Some things I should have taken to China (and ended up buying while I was there):
- A watch. I normally just use my cell phone, but since I didn’t keep it on in China, I had no way to know what time it was. This was pretty stressful when trying to be sure to be at a certain place by a certain time while traveling with a group.
- A cheap calculator. Trying to do conversions in my head was driving me crazy. Also, occasionally I’d come across a vendor without one, & having one was handy.
- A compass. Sometimes finding the way back to the hotel could be tough — especially in Lijiang where everything looks the same in Old Town. And I couldn’t always count on the sun being out to figure out what direction I was heading.
Things I bought in China, but I’m glad I didn’t haul with me:
- An umbrella
- A rain slicker
- An extra bag to haul stuff back home. Bags are cheap & abundant in Shanghai.
Things I took that I could’ve left at home:
- The books & DVDs. I read one book on the way home, but mostly I was too busy or too exhausted or too excited about the sites to ever want to read or watch a movie. Books are heavy, & by the end of the trip I was counting every ounce.
Things I wish I’d taken & couldn’t purchase in China:
- One pretty outfit to make me feel great. I got seriously tired of looking like crap all the time. And unless you’re teensy, you can’t buy clothes there.
- A little bit of make-up for the same reason.
- Those coffee bags that look like tea bags. They make a good real cup of coffee. There’s always a way to make hot water in the room. And the coffee in China sucks for the most part. I ended up buying Nestle coffee packets, which makes much better than average instant coffee.
- Some kind of electrolyte mix to mix with my water. Crystal Light makes one. I got in one bad spot where I was so dehydrated my body wouldn’t even absorb the water.
Things I took and was really glad I did:
- MY LAPTOP! I was able to get internet access in every hotel, sometimes for free. When it wasn’t free it was cheap, except for Shanghai where it was stupid expensive. I was able to journal as I went, & I wouldn’t have done so with a paper journal. I know I wouldn’t have. I was also able to keep in touch with my family daily. I used my laptop to dump off my photos from my camera. The laptop is the one electronic device that doesn’t need any kind of converter. It was important to have a power cord (duh) & my own network cable, as sometimes the ones in the hotel were messed up. I also had a power adapter to use on a plane, but those plug-ins are usually only in business class, so that was a waste.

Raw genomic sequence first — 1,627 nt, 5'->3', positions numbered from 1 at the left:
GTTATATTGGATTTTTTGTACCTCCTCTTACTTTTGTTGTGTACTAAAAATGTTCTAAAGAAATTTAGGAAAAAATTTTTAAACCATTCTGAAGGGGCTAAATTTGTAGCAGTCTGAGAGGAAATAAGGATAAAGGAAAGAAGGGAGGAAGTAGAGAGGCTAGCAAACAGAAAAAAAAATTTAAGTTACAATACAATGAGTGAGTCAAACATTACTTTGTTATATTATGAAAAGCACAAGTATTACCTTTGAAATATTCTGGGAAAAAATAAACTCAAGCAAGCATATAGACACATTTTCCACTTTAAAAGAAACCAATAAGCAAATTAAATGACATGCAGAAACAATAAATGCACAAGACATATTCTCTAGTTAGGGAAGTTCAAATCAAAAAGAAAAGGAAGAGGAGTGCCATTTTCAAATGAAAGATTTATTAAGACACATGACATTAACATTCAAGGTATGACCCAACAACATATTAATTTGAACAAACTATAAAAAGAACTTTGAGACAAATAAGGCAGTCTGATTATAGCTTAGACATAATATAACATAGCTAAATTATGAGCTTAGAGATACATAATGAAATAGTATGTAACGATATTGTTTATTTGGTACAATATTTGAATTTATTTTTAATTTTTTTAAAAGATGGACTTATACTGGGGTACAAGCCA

- Two pairs of shoes. It rained. A lot. I wished I’d had one pair of closed shoes (I took two pairs of high end walking sandles – Clarks & Eastlands). While I was there I really wanted a pair of rain boots because we really slogged through some deep puddles & muck in a few places. A couple of people were able to find a place to buy some (not easy because they are so much smaller), but I wouldn’t have wanted to haul them to China & back.
- All my OTC & prescription drugs, including the probiotics.
- A Chinese phrase book. Big time helpful.
- Clothes that all matched each other.
- My Kavu bag. Seriously awesome.
Things I learned that made the trip easier or would have made the trip easier:
- Using an ATM card is easy in China. I just had to go to a Bank of China ATM. They were abundant, even in the more remote cities, & there is an English menu.
- I should’ve waited until Kun Ming to use the laundry service. That’s the cheapest place. Bejing & Shanghai are expensive for laundry. Many people washed their own laundry in the sink, but I was too busy seeing the sites to spend time washing out underwear. Oh, and wearing clothes multiple times was mostly out because it was hot & humid, & we walked a lot.
- Finding a supermarket or Walmart right after we got to a new town proved very helpful. We could buy bulk water cheaper & keep it in our fridge. Having our own water that was actually cold was a truly precious thing. We would pick up a few beers, sometimes a bottle of wine (you have to look for it to say “dry red” specifically, because the other is nasty), buy some snacks, & toiletries & such.
- The first night I was in China, the outlet fried my converter & my battery charger. I was able to buy a Chinese battery charger & batteries to go with it for a pretty affordable price, even for Bejing. The charger charged my rechargables just fine, & I didn’t have to worry with converters the rest of the time I was there.
- I ended up having an international calling plan put on my phone while I was in China (actually, my husband did). We were told we could get phone cards, but they were harder to find, purchase, & use than expected. I didn’t use my phone much while I was in China, but it was nice to be able to pick up the phone & call home whenever I really wanted to.
- Several times I really wished I had a backpack– just a small lightweight one.